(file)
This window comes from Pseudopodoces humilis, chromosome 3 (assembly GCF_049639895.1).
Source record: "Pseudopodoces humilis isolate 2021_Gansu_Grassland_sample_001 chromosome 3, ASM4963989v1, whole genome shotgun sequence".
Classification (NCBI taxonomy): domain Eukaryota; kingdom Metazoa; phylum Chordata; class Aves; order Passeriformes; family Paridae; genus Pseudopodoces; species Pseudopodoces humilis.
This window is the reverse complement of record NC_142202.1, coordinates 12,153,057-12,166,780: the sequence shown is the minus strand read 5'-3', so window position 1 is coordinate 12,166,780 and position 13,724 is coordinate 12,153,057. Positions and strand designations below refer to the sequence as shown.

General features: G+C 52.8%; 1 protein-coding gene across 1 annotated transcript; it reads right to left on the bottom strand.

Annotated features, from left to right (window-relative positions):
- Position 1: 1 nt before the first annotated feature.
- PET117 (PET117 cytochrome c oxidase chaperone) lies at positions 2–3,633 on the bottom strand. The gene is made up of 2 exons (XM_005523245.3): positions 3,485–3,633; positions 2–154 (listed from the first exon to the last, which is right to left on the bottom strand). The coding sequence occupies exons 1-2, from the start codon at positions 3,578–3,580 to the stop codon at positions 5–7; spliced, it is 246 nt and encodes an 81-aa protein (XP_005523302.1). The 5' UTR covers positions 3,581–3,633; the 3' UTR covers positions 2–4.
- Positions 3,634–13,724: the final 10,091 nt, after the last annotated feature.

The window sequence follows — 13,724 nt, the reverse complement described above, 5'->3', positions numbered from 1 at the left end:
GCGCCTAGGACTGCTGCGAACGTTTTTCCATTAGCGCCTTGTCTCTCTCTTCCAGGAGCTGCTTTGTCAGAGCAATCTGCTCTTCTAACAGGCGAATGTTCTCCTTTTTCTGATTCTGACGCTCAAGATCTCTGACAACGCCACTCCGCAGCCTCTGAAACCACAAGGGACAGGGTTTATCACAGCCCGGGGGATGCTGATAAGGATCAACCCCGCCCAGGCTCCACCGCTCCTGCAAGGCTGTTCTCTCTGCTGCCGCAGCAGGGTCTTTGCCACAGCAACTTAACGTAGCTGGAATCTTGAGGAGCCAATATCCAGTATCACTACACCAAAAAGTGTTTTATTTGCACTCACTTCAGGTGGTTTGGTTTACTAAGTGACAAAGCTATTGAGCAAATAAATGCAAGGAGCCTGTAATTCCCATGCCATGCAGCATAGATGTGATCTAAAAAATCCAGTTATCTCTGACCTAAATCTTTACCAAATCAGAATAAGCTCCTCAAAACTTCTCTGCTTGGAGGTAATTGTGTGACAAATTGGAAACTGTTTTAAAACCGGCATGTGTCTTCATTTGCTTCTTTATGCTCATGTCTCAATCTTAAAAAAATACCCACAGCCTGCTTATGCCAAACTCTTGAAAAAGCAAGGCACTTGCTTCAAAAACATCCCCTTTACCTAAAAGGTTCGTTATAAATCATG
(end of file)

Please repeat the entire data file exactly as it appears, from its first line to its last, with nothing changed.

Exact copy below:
This window comes from Pseudopodoces humilis, chromosome 3 (assembly GCF_049639895.1).
Source record: "Pseudopodoces humilis isolate 2021_Gansu_Grassland_sample_001 chromosome 3, ASM4963989v1, whole genome shotgun sequence".
Classification (NCBI taxonomy): domain Eukaryota; kingdom Metazoa; phylum Chordata; class Aves; order Passeriformes; family Paridae; genus Pseudopodoces; species Pseudopodoces humilis.
This window is the reverse complement of record NC_142202.1, coordinates 12,153,057-12,166,780: the sequence shown is the minus strand read 5'-3', so window position 1 is coordinate 12,166,780 and position 13,724 is coordinate 12,153,057. Positions and strand designations below refer to the sequence as shown.

General features: G+C 52.8%; 1 protein-coding gene across 1 annotated transcript; it reads right to left on the bottom strand.

Annotated features, from left to right (window-relative positions):
- Position 1: 1 nt before the first annotated feature.
- PET117 (PET117 cytochrome c oxidase chaperone) lies at positions 2–3,633 on the bottom strand. The gene is made up of 2 exons (XM_005523245.3): positions 3,485–3,633; positions 2–154 (listed from the first exon to the last, which is right to left on the bottom strand). The coding sequence occupies exons 1-2, from the start codon at positions 3,578–3,580 to the stop codon at positions 5–7; spliced, it is 246 nt and encodes an 81-aa protein (XP_005523302.1). The 5' UTR covers positions 3,581–3,633; the 3' UTR covers positions 2–4.
- Positions 3,634–13,724: the final 10,091 nt, after the last annotated feature.

The window sequence follows — 13,724 nt, the reverse complement described above, 5'->3', positions numbered from 1 at the left end:
GCGCCTAGGACTGCTGCGAACGTTTTTCCATTAGCGCCTTGTCTCTCTCTTCCAGGAGCTGCTTTGTCAGAGCAATCTGCTCTTCTAACAGGCGAATGTTCTCCTTTTTCTGATTCTGACGCTCAAGATCTCTGACAACGCCACTCCGCAGCCTCTGAAACCACAAGGGACAGGGTTTATCACAGCCCGGGGGATGCTGATAAGGATCAACCCCGCCCAGGCTCCACCGCTCCTGCAAGGCTGTTCTCTCTGCTGCCGCAGCAGGGTCTTTGCCACAGCAACTTAACGTAGCTGGAATCTTGAGGAGCCAATATCCAGTATCACTACACCAAAAAGTGTTTTATTTGCACTCACTTCAGGTGGTTTGGTTTACTAAGTGACAAAGCTATTGAGCAAATAAATGCAAGGAGCCTGTAATTCCCATGCCATGCAGCATAGATGTGATCTAAAAAATCCAGTTATCTCTGACCTAAATCTTTACCAAATCAGAATAAGCTCCTCAAAACTTCTCTGCTTGGAGGTAATTGTGTGACAAATTGGAAACTGTTTTAAAACCGGCATGTGTCTTCATTTGCTTCTTTATGCTCATGTCTCAATCTTAAAAAAATACCCACAGCCTGCTTATGCCAAACTCTTGAAAAAGCAAGGCACTTGCTTCAAAAACATCCCCTTTACCTAAAAGGTTCGTTATAAATCATG